Proximal Femoral Fractures in ChildrenDr. Jamal Al -Saidy M.B.Ch.B. .F.I.C.M.S
Hip fractures rarely occur in children but when they do they are potentially very
The fracture is usually due to high velocity trauma; for example, falling from a
height or a car accident.
Pathological fractures sometimes occur through a bone cyst or benign tumour.
In children under two years, the possibility of child abuse should be considered.
There is a high risk of complications, such as :
premature physeal closure
The most useful classification is that of Delbet , which is based on the level of the
fracture (Hughes and Beaty 1994) :-
o Type I is a fracture -separation of the epiphysis; sometimes the epiphyseal
fragment is dislocated from the acetabulum.
o Type II is a transcervical fracture of the femoral neck; this is the commonest
variety, accounting for almost half of the injuries.
o Type III is a basal (cervico -trochanteric) fracture, the second most common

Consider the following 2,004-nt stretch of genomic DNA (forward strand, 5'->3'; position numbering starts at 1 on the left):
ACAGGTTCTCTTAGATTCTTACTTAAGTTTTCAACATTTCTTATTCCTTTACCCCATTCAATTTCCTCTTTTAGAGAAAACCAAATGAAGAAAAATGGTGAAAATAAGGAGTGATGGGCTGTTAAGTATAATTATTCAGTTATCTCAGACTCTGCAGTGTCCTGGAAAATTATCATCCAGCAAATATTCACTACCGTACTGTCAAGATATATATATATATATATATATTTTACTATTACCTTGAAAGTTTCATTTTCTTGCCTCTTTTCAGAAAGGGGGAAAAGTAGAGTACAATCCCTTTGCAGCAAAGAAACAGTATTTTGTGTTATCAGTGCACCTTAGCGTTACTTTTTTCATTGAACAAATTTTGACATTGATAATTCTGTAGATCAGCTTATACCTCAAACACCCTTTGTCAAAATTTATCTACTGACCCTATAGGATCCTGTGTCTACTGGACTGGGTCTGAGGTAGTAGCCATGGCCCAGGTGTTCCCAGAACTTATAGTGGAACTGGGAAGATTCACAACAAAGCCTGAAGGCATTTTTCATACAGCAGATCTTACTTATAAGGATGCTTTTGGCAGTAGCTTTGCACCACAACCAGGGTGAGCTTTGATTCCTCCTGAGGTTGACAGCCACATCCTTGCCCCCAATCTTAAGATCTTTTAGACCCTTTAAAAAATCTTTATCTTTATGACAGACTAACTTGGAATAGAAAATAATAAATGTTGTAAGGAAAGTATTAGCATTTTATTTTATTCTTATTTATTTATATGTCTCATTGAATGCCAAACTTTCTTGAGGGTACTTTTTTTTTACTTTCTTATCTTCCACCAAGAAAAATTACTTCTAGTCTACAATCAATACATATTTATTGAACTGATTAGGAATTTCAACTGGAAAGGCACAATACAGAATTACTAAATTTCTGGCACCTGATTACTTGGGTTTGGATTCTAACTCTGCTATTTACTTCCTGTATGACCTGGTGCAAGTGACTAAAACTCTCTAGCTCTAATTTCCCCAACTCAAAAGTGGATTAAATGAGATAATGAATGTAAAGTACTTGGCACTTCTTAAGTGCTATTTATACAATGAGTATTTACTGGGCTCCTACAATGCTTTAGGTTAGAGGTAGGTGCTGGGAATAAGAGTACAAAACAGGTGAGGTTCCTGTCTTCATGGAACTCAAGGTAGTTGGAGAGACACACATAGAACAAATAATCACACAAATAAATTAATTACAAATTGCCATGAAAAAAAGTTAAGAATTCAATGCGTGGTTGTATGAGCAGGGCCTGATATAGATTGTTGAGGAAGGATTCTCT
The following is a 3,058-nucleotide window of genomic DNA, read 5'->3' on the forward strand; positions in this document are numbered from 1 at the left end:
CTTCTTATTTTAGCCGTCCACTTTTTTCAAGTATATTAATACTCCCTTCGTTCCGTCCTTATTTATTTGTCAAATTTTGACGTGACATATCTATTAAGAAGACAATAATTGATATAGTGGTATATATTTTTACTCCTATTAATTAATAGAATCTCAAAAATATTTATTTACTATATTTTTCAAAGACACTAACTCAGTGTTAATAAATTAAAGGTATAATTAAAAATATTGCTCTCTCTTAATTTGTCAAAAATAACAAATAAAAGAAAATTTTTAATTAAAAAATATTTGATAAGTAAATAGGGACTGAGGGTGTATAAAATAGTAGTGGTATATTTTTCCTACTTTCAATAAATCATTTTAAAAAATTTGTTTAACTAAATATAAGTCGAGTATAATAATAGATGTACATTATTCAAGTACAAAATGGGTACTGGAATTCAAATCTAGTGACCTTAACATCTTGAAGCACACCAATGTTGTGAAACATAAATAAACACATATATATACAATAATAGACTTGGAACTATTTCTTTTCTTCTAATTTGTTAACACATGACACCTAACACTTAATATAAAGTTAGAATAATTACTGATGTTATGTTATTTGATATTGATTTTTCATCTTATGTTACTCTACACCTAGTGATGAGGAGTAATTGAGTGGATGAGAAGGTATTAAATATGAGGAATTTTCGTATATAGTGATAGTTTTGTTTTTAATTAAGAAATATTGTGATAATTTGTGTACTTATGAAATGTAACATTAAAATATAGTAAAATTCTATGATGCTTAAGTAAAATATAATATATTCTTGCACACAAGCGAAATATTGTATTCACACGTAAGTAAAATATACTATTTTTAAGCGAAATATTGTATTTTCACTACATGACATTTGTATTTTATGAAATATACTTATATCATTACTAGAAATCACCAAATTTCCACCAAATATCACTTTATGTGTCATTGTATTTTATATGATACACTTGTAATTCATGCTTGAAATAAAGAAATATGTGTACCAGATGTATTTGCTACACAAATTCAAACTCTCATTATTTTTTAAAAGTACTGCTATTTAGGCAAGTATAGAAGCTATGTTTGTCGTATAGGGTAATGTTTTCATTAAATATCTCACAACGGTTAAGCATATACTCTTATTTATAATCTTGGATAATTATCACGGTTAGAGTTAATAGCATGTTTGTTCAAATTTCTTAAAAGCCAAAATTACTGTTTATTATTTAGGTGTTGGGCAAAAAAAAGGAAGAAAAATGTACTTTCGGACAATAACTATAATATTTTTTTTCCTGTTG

o Type IV is an intertroc hanteric fracture .
Type I Type II Type III Type IVClinical features
Diagnosis can be difficult, especially in infants where the epiphysis is not easily
defined on x -ray.
Type I fractures are easily mistaken for hip dislocation.
Ultrasonography, MRI and arthrography may help.
In older children the diagnosis is usually obvious on plain x -ray examination.
These fractures should be treated as a matter of urgency, and certa inly within
24 hours of injury.
Initially the hip is supported or splinted while investigations are carried out.
Early aspiration of the intracapsula r haematoma is advocated as a means of
reducing the risk of epiphyseal ischaemia .
Undisplaced fractures may be treated by immobilization in a plaster spica for 6 –
8 weeks, but there is a risk of late displacement and Malunion or non -union.
Displaced type IV fractures also can be treated nonoperatively: - closedreduction, traction and spica immobilization. Careful follow -up is essential; if
position is lost, operative fixation will be needed.
Type I, II and III fractures are treated by closed reduction and then internal
fixation with smooth pins or cannulated screws.
Avascular necrosis of the femoral head , it occurs in about 30 per cent of all
Coxa vara Femoral neck deformity may result from malunion, avascular
necrosis or premature physeal closure.
Diminished growth Physeal damage may result in retarded femoral growth. Limb
length equalization may be needed.
THANK YOU Dr. Jamal Al -Saidy M.B.Ch.B. .F.I.C.M.S